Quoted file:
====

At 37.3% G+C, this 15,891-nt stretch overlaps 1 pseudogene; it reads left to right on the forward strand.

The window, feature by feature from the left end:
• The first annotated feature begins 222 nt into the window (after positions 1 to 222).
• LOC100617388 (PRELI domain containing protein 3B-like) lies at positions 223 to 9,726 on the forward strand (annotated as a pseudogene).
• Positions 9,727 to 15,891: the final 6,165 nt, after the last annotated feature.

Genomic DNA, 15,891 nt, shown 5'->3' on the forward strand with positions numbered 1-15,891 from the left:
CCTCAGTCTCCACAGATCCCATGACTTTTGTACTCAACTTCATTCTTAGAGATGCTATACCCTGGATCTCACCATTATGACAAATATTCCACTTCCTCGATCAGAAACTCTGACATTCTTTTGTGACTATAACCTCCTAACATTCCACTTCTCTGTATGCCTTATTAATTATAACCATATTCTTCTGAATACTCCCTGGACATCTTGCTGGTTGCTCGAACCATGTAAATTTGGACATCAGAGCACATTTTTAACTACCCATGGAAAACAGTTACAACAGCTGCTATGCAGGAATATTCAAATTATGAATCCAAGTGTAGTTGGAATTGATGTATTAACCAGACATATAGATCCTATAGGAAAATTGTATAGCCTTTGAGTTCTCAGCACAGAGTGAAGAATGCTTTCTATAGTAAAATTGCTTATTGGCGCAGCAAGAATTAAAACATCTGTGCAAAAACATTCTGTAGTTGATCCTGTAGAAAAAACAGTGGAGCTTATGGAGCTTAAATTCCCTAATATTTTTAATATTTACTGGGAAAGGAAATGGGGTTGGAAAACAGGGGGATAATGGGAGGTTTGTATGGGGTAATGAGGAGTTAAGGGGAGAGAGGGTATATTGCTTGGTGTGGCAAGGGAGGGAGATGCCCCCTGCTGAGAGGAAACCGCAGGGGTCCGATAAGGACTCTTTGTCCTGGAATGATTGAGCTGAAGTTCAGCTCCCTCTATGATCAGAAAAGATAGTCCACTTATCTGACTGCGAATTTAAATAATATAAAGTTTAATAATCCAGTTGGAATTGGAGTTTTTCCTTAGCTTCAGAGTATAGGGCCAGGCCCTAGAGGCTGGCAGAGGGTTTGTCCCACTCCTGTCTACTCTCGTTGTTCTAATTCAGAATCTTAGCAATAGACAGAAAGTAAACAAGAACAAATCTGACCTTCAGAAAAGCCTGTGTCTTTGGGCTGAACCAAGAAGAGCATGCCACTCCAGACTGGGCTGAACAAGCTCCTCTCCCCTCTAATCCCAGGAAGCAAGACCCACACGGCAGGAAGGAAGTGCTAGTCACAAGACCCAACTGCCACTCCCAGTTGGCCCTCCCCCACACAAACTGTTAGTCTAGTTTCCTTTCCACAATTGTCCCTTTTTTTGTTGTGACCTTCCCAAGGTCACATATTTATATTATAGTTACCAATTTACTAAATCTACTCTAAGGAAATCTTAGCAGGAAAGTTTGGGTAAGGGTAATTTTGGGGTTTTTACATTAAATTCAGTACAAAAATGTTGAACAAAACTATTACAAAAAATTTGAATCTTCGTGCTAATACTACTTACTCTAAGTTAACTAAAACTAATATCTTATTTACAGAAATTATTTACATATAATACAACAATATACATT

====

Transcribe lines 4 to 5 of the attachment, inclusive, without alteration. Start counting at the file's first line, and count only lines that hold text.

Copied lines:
• LOC100617388 (PRELI domain containing protein 3B-like) lies at positions 223 to 9,726 on the forward strand (annotated as a pseudogene).
• Positions 9,727 to 15,891: the final 6,165 nt, after the last annotated feature.